Darryl Lewis holds a sign outside the First State Compassion Center near Wilmington. (Photo: SUCHAT PEDERSON/THE NEWS JOURNAL)
Delaware's first medical marijuana dispensary opened Friday, four years after the state Legislature legalized its use.
The First State Compassion Center at 37 Germay Drive outside of Wilmington is open from 10:30 a.m. to 6:30 p.m. today. Users must be registered medical marijuana cardholders with the Delaware Department of Health and Social Services.
Bill Coleman, a food sales representative from Harrington, drove more than 60 miles to purchase cannabis legally at the center, Friday morning. In the past, he would buy pot on the street for his chronic pain. Although drug dealers were not particularly dangerous to him, he said, there was a risk of attracting the police's attention.
"The danger was getting stopped by police," Coleman said.
Upon arriving at the new dispensary, Coleman joined a line that stretched out along the front parking lot of the center with more than 50 other marijuana cardholders waiting to make purchases.
The United States Drug Enforcement Administration still classifies marijuana for any purpose as an illegal Schedule 1 substance, along with heroin and methamphetamine.
Marijuana "has no accepted medical use in the United States," according the 2014 National Drug Threat Assessment Summary from a D.E.A.
The U.S. Congress passed a bill in December directing federal law enforcement to not arrest medical marijuana sellers. House and Senate committees earlier this month passed amendments to spending bills that would prohibit the U.S. Department of Justice from using federal dollars to target medical marijuana operations.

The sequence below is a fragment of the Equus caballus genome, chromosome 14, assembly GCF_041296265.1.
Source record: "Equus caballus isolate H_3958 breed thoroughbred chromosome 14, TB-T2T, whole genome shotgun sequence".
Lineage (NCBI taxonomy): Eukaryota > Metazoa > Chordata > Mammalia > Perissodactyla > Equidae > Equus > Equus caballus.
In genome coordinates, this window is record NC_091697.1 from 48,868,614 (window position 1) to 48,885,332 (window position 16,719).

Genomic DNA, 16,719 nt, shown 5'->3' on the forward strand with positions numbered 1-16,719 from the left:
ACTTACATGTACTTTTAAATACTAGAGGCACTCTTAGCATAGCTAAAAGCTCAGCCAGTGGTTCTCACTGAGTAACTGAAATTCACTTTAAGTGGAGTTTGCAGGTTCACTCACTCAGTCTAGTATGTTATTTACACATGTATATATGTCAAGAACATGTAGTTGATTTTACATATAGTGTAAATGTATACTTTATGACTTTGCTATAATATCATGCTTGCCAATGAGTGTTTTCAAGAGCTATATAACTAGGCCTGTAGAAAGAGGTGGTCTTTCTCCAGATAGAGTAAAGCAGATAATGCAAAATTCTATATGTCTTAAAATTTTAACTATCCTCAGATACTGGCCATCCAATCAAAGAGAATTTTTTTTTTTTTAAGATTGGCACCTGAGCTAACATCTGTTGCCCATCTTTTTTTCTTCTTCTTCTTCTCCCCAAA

Under state law, and with certification from a doctor, Delawareans can use marijuana to treat symptoms associated with cancer; Alzheimer's disease; post-traumatic stress disorder; and conditions that cause intractable nausea, severe pain or seizures, among other illnesses.
Coleman said that medical marijuana allows him to reduce his use of prescribed narcotic painkillers. Before using cannabis for medical purposes, he was skeptical of its therapeutic utility.
"But I figured out that I can take a lot less narcotics if I just smoke a little bit of pot," Coleman said.
Across the street from the new dispensary is Superior Electric Service Company. The owner, Jane Fitzsimmons, said she's happy that her new neighbor has a secure facility. She knows this because it was her firm that installed new lights in the rooms where marijuana is grown there.
"Our company did the electrical work over there in that building, so we're very familiar with the building and the procedures over there," Fitzsimmons said.
Gov. Jack Markell signed a bill last week that decriminalizes the possession of 1 ounce or less of marijuana for personal use. The law, which takes effect in six months, eliminates criminal penalties for possession. A violation will be considered a civil offense punishable by a $100 fine and would not become part of a person's criminal record.

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